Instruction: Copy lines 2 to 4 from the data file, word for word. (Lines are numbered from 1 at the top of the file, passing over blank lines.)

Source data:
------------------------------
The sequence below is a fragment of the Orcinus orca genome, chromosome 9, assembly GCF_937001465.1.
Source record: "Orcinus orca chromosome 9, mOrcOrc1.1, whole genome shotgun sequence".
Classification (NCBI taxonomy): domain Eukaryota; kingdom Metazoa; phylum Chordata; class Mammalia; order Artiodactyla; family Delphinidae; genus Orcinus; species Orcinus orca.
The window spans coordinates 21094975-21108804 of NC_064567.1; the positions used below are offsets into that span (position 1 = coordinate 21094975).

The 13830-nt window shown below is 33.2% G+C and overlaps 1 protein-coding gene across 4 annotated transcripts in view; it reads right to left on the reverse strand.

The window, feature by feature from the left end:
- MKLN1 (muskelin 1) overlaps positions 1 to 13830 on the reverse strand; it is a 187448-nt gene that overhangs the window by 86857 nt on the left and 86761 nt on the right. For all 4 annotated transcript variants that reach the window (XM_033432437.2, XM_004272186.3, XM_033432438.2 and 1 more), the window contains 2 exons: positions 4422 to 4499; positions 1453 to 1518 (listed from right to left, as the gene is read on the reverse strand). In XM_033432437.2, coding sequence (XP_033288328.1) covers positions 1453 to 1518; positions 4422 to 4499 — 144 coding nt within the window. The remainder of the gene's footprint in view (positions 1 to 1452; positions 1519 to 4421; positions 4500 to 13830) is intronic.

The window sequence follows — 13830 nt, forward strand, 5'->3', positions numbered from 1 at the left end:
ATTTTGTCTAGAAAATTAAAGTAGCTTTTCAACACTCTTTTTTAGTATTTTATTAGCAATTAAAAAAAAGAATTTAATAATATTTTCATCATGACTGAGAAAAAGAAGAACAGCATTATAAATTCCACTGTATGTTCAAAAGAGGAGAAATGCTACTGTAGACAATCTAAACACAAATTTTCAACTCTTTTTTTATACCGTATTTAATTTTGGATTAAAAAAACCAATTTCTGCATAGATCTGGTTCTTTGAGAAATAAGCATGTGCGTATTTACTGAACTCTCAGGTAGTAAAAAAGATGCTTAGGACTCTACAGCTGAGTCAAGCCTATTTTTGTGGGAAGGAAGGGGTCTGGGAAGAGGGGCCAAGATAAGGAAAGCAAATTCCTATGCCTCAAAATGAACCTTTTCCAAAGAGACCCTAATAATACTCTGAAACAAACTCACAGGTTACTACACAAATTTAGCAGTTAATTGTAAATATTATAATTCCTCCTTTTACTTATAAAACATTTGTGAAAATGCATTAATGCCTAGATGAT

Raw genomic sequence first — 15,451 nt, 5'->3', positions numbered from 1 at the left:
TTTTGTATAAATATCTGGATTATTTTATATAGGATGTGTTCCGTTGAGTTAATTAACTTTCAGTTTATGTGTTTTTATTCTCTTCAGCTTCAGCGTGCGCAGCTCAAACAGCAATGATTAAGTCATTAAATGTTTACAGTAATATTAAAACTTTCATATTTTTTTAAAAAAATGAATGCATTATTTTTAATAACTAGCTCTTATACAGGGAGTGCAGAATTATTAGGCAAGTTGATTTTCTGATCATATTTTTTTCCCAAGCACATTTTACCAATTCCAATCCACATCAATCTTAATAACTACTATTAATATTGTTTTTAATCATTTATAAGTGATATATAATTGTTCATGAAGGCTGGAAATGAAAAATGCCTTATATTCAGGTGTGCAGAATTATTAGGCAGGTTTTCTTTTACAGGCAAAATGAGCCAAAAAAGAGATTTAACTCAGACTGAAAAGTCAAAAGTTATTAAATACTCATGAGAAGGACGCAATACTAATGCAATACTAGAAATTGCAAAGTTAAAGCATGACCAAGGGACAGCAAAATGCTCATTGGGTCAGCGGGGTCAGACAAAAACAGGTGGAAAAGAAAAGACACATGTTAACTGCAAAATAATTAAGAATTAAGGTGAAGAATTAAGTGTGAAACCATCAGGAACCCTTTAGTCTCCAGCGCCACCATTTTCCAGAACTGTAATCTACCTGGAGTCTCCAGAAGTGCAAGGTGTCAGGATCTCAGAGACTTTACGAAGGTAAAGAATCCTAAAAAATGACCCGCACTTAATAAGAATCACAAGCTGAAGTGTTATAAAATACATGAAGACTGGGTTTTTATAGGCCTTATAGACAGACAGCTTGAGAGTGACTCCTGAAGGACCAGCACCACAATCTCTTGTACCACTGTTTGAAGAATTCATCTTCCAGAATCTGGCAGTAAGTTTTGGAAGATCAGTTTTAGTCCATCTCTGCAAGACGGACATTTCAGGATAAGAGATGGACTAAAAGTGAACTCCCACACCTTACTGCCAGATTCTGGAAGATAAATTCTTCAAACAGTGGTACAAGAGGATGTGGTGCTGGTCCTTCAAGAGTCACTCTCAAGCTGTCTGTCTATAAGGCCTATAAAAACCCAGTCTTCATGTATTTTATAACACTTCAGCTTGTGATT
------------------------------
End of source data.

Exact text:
Source record: "Orcinus orca chromosome 9, mOrcOrc1.1, whole genome shotgun sequence".
Classification (NCBI taxonomy): domain Eukaryota; kingdom Metazoa; phylum Chordata; class Mammalia; order Artiodactyla; family Delphinidae; genus Orcinus; species Orcinus orca.
The window spans coordinates 21094975-21108804 of NC_064567.1; the positions used below are offsets into that span (position 1 = coordinate 21094975).